Another fun way is buffet style. This can take on a number of arrangements: one long line if you have the counter space, or create stations. The stations concept works well if you have smaller spaces. One area could be the appetizers, another area your main course and perhaps a table in the living room offering desserts and coffee. The choices are endless, and again let it be YOUR style. As a rule of thumb, buffets begin with the salad course and end with the entrée.

Your largest expense will be in the meat course. There is a reason restaurants give you small plates and lots of things to pile on them before you get to the meat. You don't have any room left, therefore limiting the amount of meat you can put on your plate. Sneaky of them but effective!

At right are a couple of my favorite recipes. I've done my best to make sure the measurements are fairly accurate. Keep in mind I've been doing this over 40 years and I am more of a "dump cook" than actually measuring. By that I mean, I put something in, and when it looks like "that," I know from experience I'm there. These recipes are pretty straightforward, can be put in the oven before the guests arrive, and they have a great presentation.

[to top of second column]

Herb Crusted Honey Glazed Pork Loin

This recipe will coat a 4- to 5-inch-long pork loin.

On a sheet of wax paper, combine:

1/2 jar of Italian seasoning (full jar is 1.35 ounces; use just half)
1 teaspoon kosher or coarse ground salt
1/2 teaspoon rosemary
1/2 teaspoon garlic powder
1/4 teaspoon coarse ground black pepper

Mix the above together. Rinse pork loin and pat gently. Roll damp pork loin in the herb mixture, coating all sides and ends.

Bake at 350 degrees for about 45 minutes. 

Drizzle with honey until temperature of pork reaches 155 degrees.

Take from oven and allow to stand at least 10 minutes.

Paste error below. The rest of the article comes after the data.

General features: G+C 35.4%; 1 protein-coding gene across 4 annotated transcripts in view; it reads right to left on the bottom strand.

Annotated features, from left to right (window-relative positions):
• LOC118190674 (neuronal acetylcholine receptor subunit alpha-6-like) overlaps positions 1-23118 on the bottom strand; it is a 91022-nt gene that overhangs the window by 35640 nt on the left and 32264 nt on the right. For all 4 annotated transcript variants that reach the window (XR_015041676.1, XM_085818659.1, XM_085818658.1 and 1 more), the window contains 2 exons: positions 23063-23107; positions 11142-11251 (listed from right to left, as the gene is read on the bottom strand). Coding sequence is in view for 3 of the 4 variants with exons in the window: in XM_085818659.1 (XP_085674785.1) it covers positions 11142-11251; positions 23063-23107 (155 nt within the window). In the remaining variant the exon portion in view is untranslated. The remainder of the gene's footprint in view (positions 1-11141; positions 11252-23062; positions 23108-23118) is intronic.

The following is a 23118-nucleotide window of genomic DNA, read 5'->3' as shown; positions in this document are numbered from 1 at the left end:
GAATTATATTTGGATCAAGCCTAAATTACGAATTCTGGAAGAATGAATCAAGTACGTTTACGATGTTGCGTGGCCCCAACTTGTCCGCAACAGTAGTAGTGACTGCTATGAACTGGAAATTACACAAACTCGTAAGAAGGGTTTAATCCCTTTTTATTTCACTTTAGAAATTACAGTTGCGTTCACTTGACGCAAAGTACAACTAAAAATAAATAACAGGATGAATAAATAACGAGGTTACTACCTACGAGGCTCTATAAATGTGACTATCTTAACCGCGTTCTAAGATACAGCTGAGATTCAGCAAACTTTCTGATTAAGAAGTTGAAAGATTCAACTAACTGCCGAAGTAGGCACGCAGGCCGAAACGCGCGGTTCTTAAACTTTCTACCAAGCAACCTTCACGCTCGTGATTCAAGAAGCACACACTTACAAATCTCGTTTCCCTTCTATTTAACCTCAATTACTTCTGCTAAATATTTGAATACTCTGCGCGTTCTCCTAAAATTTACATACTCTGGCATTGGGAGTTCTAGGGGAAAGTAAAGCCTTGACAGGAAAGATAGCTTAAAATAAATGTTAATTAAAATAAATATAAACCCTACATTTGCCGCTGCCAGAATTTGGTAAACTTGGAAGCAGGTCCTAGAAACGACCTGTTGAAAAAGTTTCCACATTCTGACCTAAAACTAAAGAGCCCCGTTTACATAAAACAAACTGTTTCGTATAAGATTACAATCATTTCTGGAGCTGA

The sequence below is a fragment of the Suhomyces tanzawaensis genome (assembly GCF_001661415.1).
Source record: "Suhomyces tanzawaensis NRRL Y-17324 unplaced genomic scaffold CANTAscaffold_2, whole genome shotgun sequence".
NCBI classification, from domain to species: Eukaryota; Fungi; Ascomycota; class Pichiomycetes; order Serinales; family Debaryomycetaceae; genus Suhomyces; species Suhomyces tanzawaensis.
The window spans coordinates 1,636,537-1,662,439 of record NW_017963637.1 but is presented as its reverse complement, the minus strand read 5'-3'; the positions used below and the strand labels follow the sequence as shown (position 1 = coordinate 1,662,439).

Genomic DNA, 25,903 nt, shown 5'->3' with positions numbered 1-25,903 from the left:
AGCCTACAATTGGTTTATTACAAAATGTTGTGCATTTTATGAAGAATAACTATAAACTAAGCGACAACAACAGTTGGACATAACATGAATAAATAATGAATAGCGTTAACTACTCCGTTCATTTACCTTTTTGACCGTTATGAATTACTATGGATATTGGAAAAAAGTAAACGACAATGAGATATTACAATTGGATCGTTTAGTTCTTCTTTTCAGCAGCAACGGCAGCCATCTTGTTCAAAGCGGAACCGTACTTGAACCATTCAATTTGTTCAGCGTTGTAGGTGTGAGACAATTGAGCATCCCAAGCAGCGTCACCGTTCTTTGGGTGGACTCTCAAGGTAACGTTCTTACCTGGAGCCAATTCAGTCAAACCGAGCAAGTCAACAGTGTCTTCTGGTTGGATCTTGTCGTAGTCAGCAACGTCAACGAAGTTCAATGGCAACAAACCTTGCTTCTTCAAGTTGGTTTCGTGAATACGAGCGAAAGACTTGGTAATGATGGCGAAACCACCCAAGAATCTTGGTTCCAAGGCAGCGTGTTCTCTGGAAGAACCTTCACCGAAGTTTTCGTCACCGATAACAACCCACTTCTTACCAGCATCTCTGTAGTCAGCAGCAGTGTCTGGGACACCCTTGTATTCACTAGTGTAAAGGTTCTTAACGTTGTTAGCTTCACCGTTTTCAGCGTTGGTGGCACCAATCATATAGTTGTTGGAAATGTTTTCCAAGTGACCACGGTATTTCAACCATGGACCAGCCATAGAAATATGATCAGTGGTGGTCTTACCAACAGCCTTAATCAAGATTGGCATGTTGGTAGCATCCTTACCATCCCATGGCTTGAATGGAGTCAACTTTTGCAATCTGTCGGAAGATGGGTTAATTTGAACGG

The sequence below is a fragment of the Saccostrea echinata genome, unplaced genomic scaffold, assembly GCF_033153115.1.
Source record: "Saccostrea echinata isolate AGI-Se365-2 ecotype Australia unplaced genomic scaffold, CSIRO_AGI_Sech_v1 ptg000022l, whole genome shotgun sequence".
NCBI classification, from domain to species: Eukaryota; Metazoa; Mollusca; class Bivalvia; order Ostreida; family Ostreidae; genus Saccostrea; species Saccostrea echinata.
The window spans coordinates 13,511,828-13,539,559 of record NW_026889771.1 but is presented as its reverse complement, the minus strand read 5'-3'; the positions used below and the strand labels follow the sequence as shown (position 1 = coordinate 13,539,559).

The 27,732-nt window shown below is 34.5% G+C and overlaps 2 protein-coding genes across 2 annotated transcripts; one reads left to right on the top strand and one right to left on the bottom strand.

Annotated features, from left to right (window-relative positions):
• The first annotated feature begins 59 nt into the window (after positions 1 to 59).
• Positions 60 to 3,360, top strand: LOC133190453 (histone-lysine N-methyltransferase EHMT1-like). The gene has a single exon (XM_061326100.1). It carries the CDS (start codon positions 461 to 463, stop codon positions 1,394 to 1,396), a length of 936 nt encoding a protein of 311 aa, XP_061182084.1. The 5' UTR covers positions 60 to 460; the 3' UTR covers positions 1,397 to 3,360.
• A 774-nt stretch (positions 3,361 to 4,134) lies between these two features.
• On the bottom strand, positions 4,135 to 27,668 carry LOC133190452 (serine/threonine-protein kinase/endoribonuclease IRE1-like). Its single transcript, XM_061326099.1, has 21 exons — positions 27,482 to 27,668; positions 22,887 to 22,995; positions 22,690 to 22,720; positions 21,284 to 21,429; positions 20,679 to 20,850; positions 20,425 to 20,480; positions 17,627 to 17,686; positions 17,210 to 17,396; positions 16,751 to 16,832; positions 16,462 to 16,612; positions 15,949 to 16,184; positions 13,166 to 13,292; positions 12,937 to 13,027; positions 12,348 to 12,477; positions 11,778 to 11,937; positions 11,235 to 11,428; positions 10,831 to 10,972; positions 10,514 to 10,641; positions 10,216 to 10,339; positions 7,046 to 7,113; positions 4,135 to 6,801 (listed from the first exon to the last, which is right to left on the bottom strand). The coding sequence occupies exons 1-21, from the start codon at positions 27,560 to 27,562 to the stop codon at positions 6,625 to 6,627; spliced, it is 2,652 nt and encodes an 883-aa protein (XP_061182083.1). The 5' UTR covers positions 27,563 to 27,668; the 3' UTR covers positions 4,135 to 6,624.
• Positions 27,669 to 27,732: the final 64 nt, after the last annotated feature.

Smaller pieces will cook at a quicker rate. Use a metal-stemmed thermometer to check temperature of the pork. Glazing should begin at about 145-148 degrees.

*Italian Chicken with Spinach Linguine in Cream Sauce

Italian Chicken

Chicken breasts should be of even thickness and similar size. In a gallon zip-lock bag, combine:

4 chicken breasts
1/4 to 1/3 cup olive oil
1/2 teaspoon minced garlic
1 tablespoon Italian seasoning
1/4 teaspoon onion powder

Mix ingredients together in olive oil and add breasts. Refrigerate at least four hours. Overnight is OK too.

Lightly brown chicken breasts in a skillet to give them a little color (a few minutes each side). This is when I salt and pepper them to taste. Transfer to baking dish.

Now, top with your favorite bottled marinara and sprinkle generously with three-cheese blend of Parmesan, Romano and Asiago cheeses.

Bake at 350 degrees for about 30 minutes. During the last seven to 10 minutes, top with shredded mozzarella cheese.

Let stand about 10 minutes.

*This recipe is awesome for a dinner party. Use 3- to 4-ounce chicken breasts for individual servings. For a potluck, I have used chicken tenders. You get all the flavors but smaller portions, allowing you to sample other entrees, too.

Linguine in Cream Sauce

Cook spinach linguine according to directions. Rinse lightly and set aside. (I generally just cook half the box.)

In a skillet, sauté:

1 package fresh mushrooms
1 medium onion, chopped
1 teaspoon minced garlic
Salt and pepper to taste
2 or 3 tablespoons olive oil

Gently brown mushrooms, onion and garlic in olive oil until a font (thin crust) forms on bottom of skillet. Loosen font with 1/4 cup of white wine and reduce (cook it down a little).

Add cooked linguine and pour 2 cups heavy whipping cream into the sautéed mushroom mixture. Stir often over medium heat until sauce forms.